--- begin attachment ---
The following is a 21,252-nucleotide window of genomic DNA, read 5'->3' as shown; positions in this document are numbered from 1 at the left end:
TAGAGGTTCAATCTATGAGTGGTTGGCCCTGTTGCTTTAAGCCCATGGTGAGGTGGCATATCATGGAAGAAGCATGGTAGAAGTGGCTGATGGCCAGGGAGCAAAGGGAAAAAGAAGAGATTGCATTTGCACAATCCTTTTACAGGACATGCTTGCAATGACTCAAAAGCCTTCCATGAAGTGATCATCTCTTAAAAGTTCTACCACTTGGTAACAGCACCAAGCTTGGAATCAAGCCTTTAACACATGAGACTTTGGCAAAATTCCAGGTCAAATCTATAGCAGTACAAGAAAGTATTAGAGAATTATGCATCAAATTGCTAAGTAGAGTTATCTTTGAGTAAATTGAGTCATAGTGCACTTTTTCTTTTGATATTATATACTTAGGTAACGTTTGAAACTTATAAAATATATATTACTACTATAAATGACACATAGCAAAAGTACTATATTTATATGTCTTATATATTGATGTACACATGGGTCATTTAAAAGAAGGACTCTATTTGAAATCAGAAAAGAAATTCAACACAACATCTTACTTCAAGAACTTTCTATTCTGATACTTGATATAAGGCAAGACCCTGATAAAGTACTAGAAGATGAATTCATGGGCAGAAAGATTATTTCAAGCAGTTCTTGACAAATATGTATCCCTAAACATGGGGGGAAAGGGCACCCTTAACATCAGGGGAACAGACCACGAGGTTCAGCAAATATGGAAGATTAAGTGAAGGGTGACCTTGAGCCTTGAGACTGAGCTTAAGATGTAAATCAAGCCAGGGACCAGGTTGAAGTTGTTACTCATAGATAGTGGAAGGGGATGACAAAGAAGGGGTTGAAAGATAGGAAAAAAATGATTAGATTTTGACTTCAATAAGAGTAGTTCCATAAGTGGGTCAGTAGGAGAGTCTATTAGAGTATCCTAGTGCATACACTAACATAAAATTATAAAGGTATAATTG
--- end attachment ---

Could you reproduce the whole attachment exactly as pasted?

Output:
The following is a 21,252-nucleotide window of genomic DNA, read 5'->3' as shown; positions in this document are numbered from 1 at the left end:
TAGAGGTTCAATCTATGAGTGGTTGGCCCTGTTGCTTTAAGCCCATGGTGAGGTGGCATATCATGGAAGAAGCATGGTAGAAGTGGCTGATGGCCAGGGAGCAAAGGGAAAAAGAAGAGATTGCATTTGCACAATCCTTTTACAGGACATGCTTGCAATGACTCAAAAGCCTTCCATGAAGTGATCATCTCTTAAAAGTTCTACCACTTGGTAACAGCACCAAGCTTGGAATCAAGCCTTTAACACATGAGACTTTGGCAAAATTCCAGGTCAAATCTATAGCAGTACAAGAAAGTATTAGAGAATTATGCATCAAATTGCTAAGTAGAGTTATCTTTGAGTAAATTGAGTCATAGTGCACTTTTTCTTTTGATATTATATACTTAGGTAACGTTTGAAACTTATAAAATATATATTACTACTATAAATGACACATAGCAAAAGTACTATATTTATATGTCTTATATATTGATGTACACATGGGTCATTTAAAAGAAGGACTCTATTTGAAATCAGAAAAGAAATTCAACACAACATCTTACTTCAAGAACTTTCTATTCTGATACTTGATATAAGGCAAGACCCTGATAAAGTACTAGAAGATGAATTCATGGGCAGAAAGATTATTTCAAGCAGTTCTTGACAAATATGTATCCCTAAACATGGGGGGAAAGGGCACCCTTAACATCAGGGGAACAGACCACGAGGTTCAGCAAATATGGAAGATTAAGTGAAGGGTGACCTTGAGCCTTGAGACTGAGCTTAAGATGTAAATCAAGCCAGGGACCAGGTTGAAGTTGTTACTCATAGATAGTGGAAGGGGATGACAAAGAAGGGGTTGAAAGATAGGAAAAAAATGATTAGATTTTGACTTCAATAAGAGTAGTTCCATAAGTGGGTCAGTAGGAGAGTCTATTAGAGTATCCTAGTGCATACACTAACATAAAATTATAAAGGTATAATTG